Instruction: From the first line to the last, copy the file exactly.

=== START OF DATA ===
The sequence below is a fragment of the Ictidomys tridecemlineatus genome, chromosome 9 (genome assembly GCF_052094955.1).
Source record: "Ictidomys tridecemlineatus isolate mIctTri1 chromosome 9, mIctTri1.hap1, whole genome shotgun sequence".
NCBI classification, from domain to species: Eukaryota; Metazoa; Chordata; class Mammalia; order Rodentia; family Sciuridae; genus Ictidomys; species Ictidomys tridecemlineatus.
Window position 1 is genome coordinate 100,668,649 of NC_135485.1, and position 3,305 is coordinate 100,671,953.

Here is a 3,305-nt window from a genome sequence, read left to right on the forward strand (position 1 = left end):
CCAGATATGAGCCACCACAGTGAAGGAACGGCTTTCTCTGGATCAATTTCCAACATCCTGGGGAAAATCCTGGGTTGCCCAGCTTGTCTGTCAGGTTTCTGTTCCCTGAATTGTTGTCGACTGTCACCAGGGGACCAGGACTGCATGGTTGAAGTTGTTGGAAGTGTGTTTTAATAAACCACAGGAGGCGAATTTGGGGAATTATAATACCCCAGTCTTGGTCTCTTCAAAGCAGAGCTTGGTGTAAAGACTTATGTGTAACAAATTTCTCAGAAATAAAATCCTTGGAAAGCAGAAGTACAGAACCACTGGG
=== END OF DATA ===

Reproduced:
The sequence below is a fragment of the Ictidomys tridecemlineatus genome, chromosome 9 (genome assembly GCF_052094955.1).
Source record: "Ictidomys tridecemlineatus isolate mIctTri1 chromosome 9, mIctTri1.hap1, whole genome shotgun sequence".
NCBI classification, from domain to species: Eukaryota; Metazoa; Chordata; class Mammalia; order Rodentia; family Sciuridae; genus Ictidomys; species Ictidomys tridecemlineatus.
Window position 1 is genome coordinate 100,668,649 of NC_135485.1, and position 3,305 is coordinate 100,671,953.

Here is a 3,305-nt window from a genome sequence, read left to right on the forward strand (position 1 = left end):
CCAGATATGAGCCACCACAGTGAAGGAACGGCTTTCTCTGGATCAATTTCCAACATCCTGGGGAAAATCCTGGGTTGCCCAGCTTGTCTGTCAGGTTTCTGTTCCCTGAATTGTTGTCGACTGTCACCAGGGGACCAGGACTGCATGGTTGAAGTTGTTGGAAGTGTGTTTTAATAAACCACAGGAGGCGAATTTGGGGAATTATAATACCCCAGTCTTGGTCTCTTCAAAGCAGAGCTTGGTGTAAAGACTTATGTGTAACAAATTTCTCAGAAATAAAATCCTTGGAAAGCAGAAGTACAGAACCACTGGG